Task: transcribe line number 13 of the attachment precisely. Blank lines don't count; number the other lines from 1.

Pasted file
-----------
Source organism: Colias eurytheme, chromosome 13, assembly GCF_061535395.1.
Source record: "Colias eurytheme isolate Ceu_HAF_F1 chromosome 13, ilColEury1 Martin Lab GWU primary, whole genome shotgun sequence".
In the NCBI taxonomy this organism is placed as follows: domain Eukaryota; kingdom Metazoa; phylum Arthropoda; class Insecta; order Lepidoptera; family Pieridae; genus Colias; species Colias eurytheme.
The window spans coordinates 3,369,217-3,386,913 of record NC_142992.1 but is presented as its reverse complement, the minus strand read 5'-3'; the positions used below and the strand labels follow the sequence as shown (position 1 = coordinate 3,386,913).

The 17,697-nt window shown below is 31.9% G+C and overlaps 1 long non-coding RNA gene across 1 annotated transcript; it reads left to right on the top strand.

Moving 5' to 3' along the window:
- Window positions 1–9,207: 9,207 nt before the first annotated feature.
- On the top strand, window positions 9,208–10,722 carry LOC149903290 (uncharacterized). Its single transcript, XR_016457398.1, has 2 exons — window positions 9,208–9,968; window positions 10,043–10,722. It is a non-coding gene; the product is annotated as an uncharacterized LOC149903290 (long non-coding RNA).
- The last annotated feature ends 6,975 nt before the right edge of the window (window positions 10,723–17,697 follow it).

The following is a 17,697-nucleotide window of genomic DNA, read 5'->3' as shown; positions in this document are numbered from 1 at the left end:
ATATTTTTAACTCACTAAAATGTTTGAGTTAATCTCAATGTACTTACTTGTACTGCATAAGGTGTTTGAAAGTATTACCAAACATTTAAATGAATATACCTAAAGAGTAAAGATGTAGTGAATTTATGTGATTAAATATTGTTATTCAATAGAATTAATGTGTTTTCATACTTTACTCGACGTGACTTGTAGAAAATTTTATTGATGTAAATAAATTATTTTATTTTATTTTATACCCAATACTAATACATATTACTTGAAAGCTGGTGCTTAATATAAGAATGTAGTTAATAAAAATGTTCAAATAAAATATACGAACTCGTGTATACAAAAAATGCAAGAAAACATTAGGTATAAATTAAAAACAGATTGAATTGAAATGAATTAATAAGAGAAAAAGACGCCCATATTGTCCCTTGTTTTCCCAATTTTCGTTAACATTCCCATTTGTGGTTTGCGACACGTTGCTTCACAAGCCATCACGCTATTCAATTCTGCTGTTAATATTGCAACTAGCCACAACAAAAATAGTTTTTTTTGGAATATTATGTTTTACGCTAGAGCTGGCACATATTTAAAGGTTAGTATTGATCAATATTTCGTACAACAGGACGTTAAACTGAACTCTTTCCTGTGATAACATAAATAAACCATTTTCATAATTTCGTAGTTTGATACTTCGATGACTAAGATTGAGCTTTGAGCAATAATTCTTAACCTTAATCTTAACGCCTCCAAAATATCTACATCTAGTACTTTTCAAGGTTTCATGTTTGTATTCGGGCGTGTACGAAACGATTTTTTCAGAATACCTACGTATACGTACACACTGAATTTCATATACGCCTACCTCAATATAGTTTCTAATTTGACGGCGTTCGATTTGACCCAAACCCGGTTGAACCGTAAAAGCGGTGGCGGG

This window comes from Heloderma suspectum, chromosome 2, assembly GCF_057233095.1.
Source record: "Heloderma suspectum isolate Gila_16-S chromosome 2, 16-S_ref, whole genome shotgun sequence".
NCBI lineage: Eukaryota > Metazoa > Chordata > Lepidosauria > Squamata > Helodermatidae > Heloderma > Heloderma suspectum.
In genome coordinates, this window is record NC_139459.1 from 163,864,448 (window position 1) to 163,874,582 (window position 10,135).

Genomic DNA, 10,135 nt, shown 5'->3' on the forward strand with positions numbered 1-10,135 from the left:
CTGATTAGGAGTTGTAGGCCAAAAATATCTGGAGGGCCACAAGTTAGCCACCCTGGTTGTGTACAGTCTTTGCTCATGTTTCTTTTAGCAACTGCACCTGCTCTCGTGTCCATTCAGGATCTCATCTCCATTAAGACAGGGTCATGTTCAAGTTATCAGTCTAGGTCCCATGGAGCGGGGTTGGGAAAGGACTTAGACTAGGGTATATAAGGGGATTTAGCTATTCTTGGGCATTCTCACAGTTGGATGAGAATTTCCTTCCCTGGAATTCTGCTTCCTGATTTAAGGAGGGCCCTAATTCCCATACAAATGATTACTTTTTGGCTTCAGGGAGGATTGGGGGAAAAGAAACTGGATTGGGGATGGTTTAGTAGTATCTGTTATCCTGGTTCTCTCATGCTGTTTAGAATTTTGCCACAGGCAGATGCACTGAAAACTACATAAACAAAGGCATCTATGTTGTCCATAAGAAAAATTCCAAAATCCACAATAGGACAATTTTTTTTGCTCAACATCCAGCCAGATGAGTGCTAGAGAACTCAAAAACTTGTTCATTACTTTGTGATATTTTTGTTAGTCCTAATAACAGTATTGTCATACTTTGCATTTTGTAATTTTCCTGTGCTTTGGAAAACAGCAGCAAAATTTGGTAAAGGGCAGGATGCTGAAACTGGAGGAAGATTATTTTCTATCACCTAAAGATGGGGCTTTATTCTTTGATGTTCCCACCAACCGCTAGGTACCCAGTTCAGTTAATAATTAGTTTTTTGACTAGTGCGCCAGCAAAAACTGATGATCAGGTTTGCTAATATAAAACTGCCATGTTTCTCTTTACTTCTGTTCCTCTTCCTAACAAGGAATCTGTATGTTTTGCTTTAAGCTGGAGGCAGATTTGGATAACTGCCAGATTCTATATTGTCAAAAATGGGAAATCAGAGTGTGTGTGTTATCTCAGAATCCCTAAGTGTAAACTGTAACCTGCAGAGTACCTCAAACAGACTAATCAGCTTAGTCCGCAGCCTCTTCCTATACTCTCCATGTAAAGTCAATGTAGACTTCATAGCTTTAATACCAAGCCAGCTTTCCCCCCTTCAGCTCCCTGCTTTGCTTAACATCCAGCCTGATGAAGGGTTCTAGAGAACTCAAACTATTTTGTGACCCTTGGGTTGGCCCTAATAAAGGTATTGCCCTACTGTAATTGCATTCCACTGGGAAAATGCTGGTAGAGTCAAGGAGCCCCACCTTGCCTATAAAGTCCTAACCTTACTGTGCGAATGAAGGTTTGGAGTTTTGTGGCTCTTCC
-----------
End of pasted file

Source record: "Heloderma suspectum isolate Gila_16-S chromosome 2, 16-S_ref, whole genome shotgun sequence".